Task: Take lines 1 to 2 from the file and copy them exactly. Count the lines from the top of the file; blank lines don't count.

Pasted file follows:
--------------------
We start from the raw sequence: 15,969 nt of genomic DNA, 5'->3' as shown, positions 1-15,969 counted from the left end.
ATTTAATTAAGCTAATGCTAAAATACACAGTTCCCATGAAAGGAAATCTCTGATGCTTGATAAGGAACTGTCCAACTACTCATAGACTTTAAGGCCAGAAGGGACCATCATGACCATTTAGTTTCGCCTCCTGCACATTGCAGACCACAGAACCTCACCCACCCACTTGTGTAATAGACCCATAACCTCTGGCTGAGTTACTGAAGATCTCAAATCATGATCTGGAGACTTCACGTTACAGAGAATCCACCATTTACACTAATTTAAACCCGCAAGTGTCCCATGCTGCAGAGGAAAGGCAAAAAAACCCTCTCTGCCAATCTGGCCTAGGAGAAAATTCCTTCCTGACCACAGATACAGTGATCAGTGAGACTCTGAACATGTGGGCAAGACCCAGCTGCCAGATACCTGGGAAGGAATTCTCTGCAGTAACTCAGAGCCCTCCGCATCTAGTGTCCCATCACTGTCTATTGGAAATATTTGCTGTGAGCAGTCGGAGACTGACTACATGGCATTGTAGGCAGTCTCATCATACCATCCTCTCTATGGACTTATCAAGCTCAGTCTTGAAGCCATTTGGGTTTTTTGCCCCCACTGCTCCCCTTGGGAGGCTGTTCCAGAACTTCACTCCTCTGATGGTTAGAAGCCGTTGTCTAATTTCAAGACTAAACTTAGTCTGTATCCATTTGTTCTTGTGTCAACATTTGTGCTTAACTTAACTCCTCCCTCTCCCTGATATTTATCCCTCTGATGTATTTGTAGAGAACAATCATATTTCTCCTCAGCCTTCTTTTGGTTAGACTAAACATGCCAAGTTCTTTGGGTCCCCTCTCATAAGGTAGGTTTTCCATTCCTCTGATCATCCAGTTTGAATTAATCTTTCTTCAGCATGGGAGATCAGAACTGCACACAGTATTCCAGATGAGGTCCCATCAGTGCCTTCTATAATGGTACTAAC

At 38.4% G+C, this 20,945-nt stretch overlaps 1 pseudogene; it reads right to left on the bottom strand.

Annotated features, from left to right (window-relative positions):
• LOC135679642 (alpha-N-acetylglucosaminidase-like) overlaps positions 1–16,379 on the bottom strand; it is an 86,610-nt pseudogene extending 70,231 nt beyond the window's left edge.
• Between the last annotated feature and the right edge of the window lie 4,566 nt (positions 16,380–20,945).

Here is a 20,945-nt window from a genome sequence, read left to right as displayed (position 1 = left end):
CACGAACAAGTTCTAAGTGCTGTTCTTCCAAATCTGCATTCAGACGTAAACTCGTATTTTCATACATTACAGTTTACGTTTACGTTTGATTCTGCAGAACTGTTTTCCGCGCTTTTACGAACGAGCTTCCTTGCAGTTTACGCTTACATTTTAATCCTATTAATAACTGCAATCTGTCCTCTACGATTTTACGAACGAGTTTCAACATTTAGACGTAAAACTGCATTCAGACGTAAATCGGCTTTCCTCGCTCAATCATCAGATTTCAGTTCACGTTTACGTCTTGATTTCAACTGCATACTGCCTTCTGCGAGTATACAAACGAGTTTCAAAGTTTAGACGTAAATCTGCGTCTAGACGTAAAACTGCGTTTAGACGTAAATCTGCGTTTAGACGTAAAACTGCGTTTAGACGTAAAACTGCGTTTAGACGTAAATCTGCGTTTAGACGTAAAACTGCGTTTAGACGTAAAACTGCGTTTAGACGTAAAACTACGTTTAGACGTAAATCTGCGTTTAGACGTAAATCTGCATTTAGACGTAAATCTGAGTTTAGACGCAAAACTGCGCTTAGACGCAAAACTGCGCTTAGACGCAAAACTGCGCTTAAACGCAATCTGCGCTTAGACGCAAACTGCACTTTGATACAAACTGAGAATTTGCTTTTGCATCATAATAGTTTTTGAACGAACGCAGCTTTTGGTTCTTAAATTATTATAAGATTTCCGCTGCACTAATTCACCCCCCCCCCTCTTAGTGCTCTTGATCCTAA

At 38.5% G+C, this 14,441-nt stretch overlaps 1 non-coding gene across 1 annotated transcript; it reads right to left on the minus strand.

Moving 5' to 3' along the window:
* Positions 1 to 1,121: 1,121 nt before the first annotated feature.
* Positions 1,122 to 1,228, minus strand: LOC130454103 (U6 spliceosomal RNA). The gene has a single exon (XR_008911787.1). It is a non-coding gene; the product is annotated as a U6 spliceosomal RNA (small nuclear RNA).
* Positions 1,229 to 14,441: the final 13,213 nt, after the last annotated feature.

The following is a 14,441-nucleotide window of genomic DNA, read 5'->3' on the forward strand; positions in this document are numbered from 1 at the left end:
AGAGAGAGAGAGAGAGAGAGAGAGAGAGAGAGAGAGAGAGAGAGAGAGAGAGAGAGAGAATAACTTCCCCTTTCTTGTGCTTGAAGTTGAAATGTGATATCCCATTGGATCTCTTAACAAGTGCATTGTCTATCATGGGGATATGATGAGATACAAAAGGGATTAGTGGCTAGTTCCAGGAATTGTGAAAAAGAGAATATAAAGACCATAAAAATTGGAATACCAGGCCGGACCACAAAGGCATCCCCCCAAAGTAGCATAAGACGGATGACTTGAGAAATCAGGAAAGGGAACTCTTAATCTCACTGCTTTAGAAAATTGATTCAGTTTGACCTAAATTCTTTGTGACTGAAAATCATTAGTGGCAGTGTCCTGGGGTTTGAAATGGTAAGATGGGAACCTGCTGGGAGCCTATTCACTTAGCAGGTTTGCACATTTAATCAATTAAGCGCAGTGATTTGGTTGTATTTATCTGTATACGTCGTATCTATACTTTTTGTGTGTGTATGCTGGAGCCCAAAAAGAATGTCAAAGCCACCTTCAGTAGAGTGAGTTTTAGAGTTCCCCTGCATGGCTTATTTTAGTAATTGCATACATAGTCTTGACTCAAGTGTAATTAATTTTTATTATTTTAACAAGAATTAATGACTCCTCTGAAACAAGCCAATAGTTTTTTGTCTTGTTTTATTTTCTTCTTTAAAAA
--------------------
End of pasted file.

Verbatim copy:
We start from the raw sequence: 15,969 nt of genomic DNA, 5'->3' as shown, positions 1-15,969 counted from the left end.
ATTTAATTAAGCTAATGCTAAAATACACAGTTCCCATGAAAGGAAATCTCTGATGCTTGATAAGGAACTGTCCAACTACTCATAGACTTTAAGGCCAGAAGGGACCATCATGACCATTTAGTTTCGCCTCCTGCACATTGCAGACCACAGAACCTCACCCACCCACTTGTGTAATAGACCCATAACCTCTGGCTGAGTTACTGAAGATCTCAAATCATGATCTGGAGACTTCACGTTACAGAGAATCCACCATTTACACTAATTTAAACCCGCAAGTGTCCCATGCTGCAGAGGAAAGGCAAAAAAACCCTCTCTGCCAATCTGGCCTAGGAGAAAATTCCTTCCTGACCACAGATACAGTGATCAGTGAGACTCTGAACATGTGGGCAAGACCCAGCTGCCAGATACCTGGGAAGGAATTCTCTGCAGTAACTCAGAGCCCTCCGCATCTAGTGTCCCATCACTGTCTATTGGAAATATTTGCTGTGAGCAGTCGGAGACTGACTACATGGCATTGTAGGCAGTCTCATCATACCATCCTCTCTATGGACTTATCAAGCTCAGTCTTGAAGCCATTTGGGTTTTTTGCCCCCACTGCTCCCCTTGGGAGGCTGTTCCAGAACTTCACTCCTCTGATGGTTAGAAGCCGTTGTCTAATTTCAAGACTAAACTTAGTCTGTATCCATTTGTTCTTGTGTCAACATTTGTGCTTAACTTAACTCCTCCCTCTCCCTGATATTTATCCCTCTGATGTATTTGTAGAGAACAATCATATTTCTCCTCAGCCTTCTTTTGGTTAGACTAAACATGCCAAGTTCTTTGGGTCCCCTCTCATAAGGTAGGTTTTCCATTCCTCTGATCATCCAGTTTGAATTAATCTTTCTTCAGCATGGGAGATCAGAACTGCACACAGTATTCCAGATGAGGTCCCATCAGTGCCTTCTATAATGGTACTAAC